Furious Hours: Murder, Fraud and the Last Trial of Harper Lee by Casey Cep
|Furious Hours: Murder, Fraud and the Last Trial of Harper Lee by Casey Cep|
|Category: True Crime|
|Reviewer: Sue Magee|
|Summary: It's the true story of an Alabama serial killer and the trial which obsessed Harper Lee, the author of To Kill A Mockingbird. It's also a gripping story of shocking murders and insurance fraud. Splendid stuff.|
|Buy? Yes||Borrow? Yes|
|Pages: 336/11h16m||Date: May 2019|
|Publisher: William Heinemann|
|External links: Author's website|
Sometimes you begin reading a book and before you've got to the bottom of the first page you know that it's going to be brilliant. You sense the author's effortless grasp of her subject matter and you already know that her use of words is almost surgical in its precision. The hands holding you are safe, which considering that this is a book about two subjects where facts are in short supply, is somewhat surprising. Our first subject is the Reverend Willie Maxwell. Over seven years, six people close to the Reverend had died, with Maxwell benefiting substantially from insurance policies which he'd taken out on their lives.
At the funeral of his final victim he was shot three times in the head, in front of three hundred witnesses, with the majority of people wondering not why it had been done, but why it had not been done sooner. The man who had shot Maxwell was Robert Burns and he would be defended by Big Tom Radney - who had done rather well financially from defending Willie Maxwell and from pressing the insurance companies who were reluctant to pay out on the insurance policies which Maxwell had taken out (sometimes multiple times) on the lives of his relatives. Radney believed that every man deserved a lawyer and he had no worries about appearing to switch sides.
In the gallery, watching the trial, was Nelle Harper Lee, better known as the author of To Kill A Mockingbird. Harper Lee lived in Manhattan, but spent time each year in Monroeville, Alabama - the state of her birth. Lee was notoriously reclusive, but it seemed that after helping her great friend Truman Capote with the research for his best selling In Cold Blood Lee thought that she might have found her own project - the life of Willie Maxwell.
Casey Cep is meticulous: if a subject is introduced you're going to learn enough about it to enable you to understand the situation. She's fascinating on the growth of insurance companies and enlightening on voodoo: it was thought that the Reverend Willie Maxwell dabbled in the dark arts and that this was responsible for the deaths of some of his relatives. It would be simplistic to dismiss this idea as irrational, but Cep deals with the subject sensitively and it's easy to understand why some of Maxwell's 'parishioners' might have believed this to be the truth of the matter.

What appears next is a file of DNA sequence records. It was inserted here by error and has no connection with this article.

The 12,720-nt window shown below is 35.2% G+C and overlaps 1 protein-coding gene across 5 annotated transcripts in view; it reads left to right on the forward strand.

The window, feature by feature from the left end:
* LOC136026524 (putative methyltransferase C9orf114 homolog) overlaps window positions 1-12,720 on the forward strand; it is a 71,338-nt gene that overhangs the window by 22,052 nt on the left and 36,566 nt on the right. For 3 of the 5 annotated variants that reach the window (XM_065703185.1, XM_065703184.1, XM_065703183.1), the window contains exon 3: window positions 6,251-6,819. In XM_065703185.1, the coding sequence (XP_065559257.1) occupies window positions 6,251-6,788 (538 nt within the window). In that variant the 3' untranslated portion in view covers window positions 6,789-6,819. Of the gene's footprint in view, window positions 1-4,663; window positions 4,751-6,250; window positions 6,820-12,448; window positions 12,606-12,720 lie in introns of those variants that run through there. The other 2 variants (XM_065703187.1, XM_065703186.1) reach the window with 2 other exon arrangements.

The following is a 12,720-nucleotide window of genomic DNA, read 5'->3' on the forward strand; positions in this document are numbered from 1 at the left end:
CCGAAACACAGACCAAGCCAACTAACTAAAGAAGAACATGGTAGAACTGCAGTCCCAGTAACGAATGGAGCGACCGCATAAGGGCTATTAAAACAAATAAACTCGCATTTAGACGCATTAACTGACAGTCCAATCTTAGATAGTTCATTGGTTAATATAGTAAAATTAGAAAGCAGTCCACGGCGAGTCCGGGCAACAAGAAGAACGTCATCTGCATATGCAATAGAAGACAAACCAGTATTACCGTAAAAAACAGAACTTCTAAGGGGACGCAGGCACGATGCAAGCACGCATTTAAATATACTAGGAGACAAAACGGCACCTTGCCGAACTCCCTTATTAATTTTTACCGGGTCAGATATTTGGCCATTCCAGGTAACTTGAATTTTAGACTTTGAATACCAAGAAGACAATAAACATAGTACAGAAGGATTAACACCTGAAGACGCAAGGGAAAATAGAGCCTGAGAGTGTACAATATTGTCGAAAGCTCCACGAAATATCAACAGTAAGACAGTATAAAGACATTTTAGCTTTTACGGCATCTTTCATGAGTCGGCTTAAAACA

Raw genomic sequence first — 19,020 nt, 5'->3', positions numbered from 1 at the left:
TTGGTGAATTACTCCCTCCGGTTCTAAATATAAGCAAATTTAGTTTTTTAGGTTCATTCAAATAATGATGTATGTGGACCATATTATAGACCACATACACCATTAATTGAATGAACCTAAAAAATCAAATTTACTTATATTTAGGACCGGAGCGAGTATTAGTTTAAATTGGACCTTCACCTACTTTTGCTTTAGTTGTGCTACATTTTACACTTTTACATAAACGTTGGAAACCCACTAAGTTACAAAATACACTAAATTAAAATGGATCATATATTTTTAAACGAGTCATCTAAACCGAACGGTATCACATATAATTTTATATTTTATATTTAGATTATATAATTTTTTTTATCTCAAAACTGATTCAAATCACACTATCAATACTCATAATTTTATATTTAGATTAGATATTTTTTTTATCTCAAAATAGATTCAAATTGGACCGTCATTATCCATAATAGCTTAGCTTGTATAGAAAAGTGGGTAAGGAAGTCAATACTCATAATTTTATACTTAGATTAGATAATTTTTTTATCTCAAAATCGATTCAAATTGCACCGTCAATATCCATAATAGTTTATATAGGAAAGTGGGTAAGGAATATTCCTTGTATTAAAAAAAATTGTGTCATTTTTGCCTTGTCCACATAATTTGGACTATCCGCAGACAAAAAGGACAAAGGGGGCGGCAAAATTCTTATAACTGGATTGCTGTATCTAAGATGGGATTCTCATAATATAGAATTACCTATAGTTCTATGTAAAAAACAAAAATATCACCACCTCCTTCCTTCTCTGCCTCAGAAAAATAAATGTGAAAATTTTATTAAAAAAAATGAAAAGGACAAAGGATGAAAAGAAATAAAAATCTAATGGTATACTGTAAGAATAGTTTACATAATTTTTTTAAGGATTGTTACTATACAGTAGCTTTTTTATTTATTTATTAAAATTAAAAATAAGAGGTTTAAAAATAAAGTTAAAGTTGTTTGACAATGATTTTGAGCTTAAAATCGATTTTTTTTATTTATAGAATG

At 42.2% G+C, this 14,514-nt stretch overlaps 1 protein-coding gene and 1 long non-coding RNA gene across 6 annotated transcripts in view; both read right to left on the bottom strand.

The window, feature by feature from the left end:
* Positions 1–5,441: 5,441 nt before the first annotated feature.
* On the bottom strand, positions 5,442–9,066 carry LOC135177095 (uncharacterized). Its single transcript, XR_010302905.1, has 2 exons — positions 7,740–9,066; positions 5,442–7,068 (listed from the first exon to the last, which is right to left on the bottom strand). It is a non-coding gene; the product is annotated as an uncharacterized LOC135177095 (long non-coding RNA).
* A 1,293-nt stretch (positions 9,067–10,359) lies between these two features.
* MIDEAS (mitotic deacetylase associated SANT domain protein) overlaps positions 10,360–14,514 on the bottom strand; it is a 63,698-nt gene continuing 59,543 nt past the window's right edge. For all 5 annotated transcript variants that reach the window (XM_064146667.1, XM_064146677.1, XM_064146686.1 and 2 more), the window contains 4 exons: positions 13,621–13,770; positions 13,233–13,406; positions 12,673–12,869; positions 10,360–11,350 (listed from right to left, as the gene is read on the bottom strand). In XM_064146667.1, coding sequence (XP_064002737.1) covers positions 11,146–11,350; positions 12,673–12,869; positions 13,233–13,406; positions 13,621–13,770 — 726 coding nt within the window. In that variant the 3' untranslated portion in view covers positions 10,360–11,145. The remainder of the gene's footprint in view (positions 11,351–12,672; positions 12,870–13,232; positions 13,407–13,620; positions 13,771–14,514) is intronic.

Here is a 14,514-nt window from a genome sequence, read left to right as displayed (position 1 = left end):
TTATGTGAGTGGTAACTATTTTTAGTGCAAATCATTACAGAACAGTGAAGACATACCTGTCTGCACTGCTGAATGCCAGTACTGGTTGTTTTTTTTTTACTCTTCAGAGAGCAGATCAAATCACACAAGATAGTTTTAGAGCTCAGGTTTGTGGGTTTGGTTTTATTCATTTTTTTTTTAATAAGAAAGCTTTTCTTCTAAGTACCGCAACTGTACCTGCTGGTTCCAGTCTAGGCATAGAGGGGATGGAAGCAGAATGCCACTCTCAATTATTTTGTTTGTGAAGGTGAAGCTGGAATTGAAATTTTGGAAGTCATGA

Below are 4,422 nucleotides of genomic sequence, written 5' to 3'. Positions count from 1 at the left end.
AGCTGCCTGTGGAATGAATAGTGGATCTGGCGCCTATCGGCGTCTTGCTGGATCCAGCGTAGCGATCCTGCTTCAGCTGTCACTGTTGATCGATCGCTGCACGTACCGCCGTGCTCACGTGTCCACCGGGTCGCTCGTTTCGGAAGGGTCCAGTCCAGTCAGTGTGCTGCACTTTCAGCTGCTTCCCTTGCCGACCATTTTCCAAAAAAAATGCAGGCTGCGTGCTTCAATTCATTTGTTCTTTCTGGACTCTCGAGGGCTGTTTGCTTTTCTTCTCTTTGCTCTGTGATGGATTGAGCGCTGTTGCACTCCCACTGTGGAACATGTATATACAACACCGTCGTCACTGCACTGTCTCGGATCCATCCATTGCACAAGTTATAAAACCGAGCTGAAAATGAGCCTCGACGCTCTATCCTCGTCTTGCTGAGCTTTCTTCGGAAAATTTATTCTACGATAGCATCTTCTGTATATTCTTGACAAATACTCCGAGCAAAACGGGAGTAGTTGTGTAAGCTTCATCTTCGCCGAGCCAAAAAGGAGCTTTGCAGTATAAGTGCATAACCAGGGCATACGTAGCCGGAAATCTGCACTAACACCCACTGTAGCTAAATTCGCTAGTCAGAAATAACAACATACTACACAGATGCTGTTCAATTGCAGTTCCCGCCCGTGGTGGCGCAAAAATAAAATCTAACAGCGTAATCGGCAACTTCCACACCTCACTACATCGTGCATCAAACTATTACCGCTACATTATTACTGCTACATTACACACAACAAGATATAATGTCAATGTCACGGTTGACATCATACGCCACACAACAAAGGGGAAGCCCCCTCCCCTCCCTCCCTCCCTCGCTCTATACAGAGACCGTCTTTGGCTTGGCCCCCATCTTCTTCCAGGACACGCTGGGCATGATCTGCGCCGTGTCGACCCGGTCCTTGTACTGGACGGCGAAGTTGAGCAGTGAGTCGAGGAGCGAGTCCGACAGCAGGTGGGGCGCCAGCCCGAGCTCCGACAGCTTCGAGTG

Lee would never write her book, although she persisted with it for decades, but ultimately there was a gaping hole where the facts should have been. Part of this was down to a lack of official interest in domestic violence and black-on-black crime. She never thought that what she was writing would satisfy her readers and herself.
Cep puts Go Set a Watchman in context - confirming my long-held belief that it was a book which should never have been published. What I wasn't aware of was Harper Lee's complicated view on civil rights, or the extent to which To Kill A Mockingbird came about through the editorial intervention of Tay Hohoff.
It's a superb book: I'd planned to read it over five days, but finished it on the third and only took so long because I kept rereading sections. It's enlightening on the origins of the True Crime genre and it's the sort of book where the reader constantly annoys other people by insisting on telling them gems which they've just seen. It was a real pleasure to read and I'd like to thank the publishers for making a copy available to The Bookbag.
Further reading: If you like Furious Hours, you'll love Scottsboro by Ellen Feldman. If you'd like to try something by Truman Capote we can recommend Breakfast at Tiffany's. We're asssuming that you'll have read To Kill A Mockingbird, but if you haven't, you really should.
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You can read more book reviews or buy Furious Hours: Murder, Fraud and the Last Trial of Harper Lee by Casey Cep at Amazon.com.
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